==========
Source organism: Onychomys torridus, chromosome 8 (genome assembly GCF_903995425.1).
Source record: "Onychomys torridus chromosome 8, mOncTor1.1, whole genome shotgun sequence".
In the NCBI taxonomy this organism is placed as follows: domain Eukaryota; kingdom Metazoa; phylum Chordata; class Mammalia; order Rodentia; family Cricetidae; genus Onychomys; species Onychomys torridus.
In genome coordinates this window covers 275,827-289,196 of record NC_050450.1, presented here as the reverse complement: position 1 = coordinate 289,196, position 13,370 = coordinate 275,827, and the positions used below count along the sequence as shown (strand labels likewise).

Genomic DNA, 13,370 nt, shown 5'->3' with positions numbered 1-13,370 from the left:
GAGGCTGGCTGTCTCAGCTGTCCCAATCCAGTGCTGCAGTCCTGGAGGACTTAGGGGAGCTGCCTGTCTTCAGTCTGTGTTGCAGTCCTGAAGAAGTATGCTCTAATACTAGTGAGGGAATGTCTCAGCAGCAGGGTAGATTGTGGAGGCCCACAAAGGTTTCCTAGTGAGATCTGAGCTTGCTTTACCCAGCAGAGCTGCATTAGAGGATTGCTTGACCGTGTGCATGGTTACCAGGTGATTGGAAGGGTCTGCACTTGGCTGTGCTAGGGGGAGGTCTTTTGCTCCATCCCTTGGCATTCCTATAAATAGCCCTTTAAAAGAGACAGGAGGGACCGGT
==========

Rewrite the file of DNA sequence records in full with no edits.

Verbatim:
Source organism: Onychomys torridus, chromosome 8 (genome assembly GCF_903995425.1).
Source record: "Onychomys torridus chromosome 8, mOncTor1.1, whole genome shotgun sequence".
In the NCBI taxonomy this organism is placed as follows: domain Eukaryota; kingdom Metazoa; phylum Chordata; class Mammalia; order Rodentia; family Cricetidae; genus Onychomys; species Onychomys torridus.
In genome coordinates this window covers 275,827-289,196 of record NC_050450.1, presented here as the reverse complement: position 1 = coordinate 289,196, position 13,370 = coordinate 275,827, and the positions used below count along the sequence as shown (strand labels likewise).

Genomic DNA, 13,370 nt, shown 5'->3' with positions numbered 1-13,370 from the left:
GAGGCTGGCTGTCTCAGCTGTCCCAATCCAGTGCTGCAGTCCTGGAGGACTTAGGGGAGCTGCCTGTCTTCAGTCTGTGTTGCAGTCCTGAAGAAGTATGCTCTAATACTAGTGAGGGAATGTCTCAGCAGCAGGGTAGATTGTGGAGGCCCACAAAGGTTTCCTAGTGAGATCTGAGCTTGCTTTACCCAGCAGAGCTGCATTAGAGGATTGCTTGACCGTGTGCATGGTTACCAGGTGATTGGAAGGGTCTGCACTTGGCTGTGCTAGGGGGAGGTCTTTTGCTCCATCCCTTGGCATTCCTATAAATAGCCCTTTAAAAGAGACAGGAGGGACCGGT